1. Big House Books - Big House Books is an organization that sends free books to Mississippians in prison and juvenile correction that request them. While they are not accepting general donations, they are currently looking for paperback copies of “dictionaries, urban fiction, CDL manuals, trade learning, GED manuals, James Patterson books, and John Grisham books.” E-mail bighousebooksms@gmail.com to donate if you have any books that fit this description.

 

  1. Little Free Libraries - You may have probably seen a little free library before. They are book donation boxes in publicly accessible areas where you can leave and/or take books. There is a helpful (although incomplete map) in the Little Free Library Website link below, listing several in Brandon, one in Mize, and plenty in Jackson. Our friend and former librarian Lisa B. tipped me off that there is a Little Free Library in Winner’s Circle Park (across from the Flowood Library) next to the vending machines, and one on Lakeview Drive, not too far from Oakdale Elementary.

 

For more information, please visit these websites:

 

http://goodwillms.org/locations/

 

https://salvationarmyalm.org/jackson/family-store-salvation-army/

 

https://bighousebooksms.org/

 

https://littlefreelibrary.org/

 





Wednesday, August 19

Addicted to Love

"Your lights are on, but you're not home. Your mind is not your own. 
Your heart sweats, your body shakes. Another kiss is what it takes.
You can't sleep, you can't eat. There's no doubt, you're in deep. 
Your throat is tight, you can't breathe. Another kiss is all you need.

You like to think that you're immune to the stuff, oh yeah.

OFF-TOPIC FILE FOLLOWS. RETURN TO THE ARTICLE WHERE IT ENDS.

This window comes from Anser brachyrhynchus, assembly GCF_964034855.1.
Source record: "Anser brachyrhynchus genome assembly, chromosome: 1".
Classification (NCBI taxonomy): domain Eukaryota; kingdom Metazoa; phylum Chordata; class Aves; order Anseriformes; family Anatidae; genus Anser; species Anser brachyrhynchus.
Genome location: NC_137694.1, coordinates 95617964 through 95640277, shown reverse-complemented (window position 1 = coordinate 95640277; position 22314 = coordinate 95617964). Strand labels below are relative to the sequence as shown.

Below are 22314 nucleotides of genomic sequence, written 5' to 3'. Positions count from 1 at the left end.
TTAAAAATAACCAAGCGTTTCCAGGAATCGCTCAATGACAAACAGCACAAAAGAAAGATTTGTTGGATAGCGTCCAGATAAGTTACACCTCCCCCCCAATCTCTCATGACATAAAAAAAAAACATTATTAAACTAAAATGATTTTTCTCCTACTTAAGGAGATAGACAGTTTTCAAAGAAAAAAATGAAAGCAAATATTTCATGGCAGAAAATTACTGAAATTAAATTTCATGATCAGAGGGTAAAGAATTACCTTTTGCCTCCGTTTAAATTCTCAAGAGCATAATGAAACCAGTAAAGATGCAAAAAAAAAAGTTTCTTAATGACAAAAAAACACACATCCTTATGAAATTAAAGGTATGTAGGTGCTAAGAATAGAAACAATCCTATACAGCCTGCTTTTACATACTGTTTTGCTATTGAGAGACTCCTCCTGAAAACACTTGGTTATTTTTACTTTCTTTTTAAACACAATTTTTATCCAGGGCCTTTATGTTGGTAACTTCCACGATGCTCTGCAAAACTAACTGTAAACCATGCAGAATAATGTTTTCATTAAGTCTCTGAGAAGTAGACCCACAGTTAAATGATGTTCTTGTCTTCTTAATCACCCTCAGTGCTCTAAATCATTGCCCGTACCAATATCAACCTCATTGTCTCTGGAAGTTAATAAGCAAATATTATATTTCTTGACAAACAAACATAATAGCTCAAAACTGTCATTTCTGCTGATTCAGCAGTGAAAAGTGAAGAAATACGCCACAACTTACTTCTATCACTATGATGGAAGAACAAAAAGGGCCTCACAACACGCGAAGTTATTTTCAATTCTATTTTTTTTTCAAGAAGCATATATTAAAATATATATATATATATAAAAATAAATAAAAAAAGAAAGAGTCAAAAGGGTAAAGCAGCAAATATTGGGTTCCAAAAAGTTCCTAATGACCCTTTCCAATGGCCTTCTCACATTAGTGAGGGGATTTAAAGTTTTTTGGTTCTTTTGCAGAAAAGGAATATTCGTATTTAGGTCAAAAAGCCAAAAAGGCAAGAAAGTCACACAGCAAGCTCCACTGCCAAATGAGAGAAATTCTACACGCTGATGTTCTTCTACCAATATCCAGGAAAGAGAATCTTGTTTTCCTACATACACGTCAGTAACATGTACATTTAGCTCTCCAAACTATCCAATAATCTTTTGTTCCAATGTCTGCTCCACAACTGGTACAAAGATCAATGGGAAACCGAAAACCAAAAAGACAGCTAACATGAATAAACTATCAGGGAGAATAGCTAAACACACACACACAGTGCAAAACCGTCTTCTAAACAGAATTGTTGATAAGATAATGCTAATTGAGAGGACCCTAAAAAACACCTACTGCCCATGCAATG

It's closer to the truth to say you can't get enough.
You know, you're gonna have to face it, you're addicted to love."
Addicted to Love, lyrics by Robert Allan Palmer

August is Romance Awareness Month, and readers of romance novels are addicted to love! Romance novels are big business, according to the Romance Writers of America website. The romance fiction genre is worth 1.08 billion dollars a year - a third larger than the inspirational book industry and the size of the mystery genre and science fiction/fantasy genre markets combined. Romance novels are considered "the beating heart" - no pun intended - of the publishing industry and the top revenue-generating literary category in the U.S. Even as the publishing industry as a whole has struggled, especially during the digital age, the romance genre has thrived. In the U.K. alone, a romantic novel is purchased every two seconds. 

And yet, romance novels are not winning any major literary awards. Even though they regularly appear at the top of the New York Times, Publishers Weekly, and USA Today bestseller lists, the romance novel has long been the target of literary snobbery and ridiculed as a less worthy genre by its critics. As a librarian who has read hundreds of romance novels, addressing this criticism will hopefully bring greater awareness during a month dedicated to romance.

According to Romance Writers of America, romance novels have a formula that consists of two basic elements: a central love story and an emotionally satisfying and optimistic ending. The focus of the central love story centers around two individuals falling in love, facing struggles and conflicts, and resolving or overcoming those conflicts before the final page. According to the website, "romance novels may have any tone or style, be set in any place or time, and have varying levels of sensuality - ranging from sweet to extremely hot." The CMRLS library collections include various romance novel genres, series, and single-titles. The sub-genres range from Inspirational to Erotic, from Historical to Contemporary, from Paranormal to Suspense. Even the subgenres have divisions. Historical novels alone cover periods of time such as Medieval, Georgian, Edwardian, Colonial, and wartime eras. Despite the variety, romance novels are considered by a more literary crowd as formulaic fluff. Critics of the genre have one major complaint: romance novels are not realistic. Champions of the genre often argue that hunger is not a game and the dead do not walk; however, when it comes to the lowly love story, no arguments satisfy the literary elite.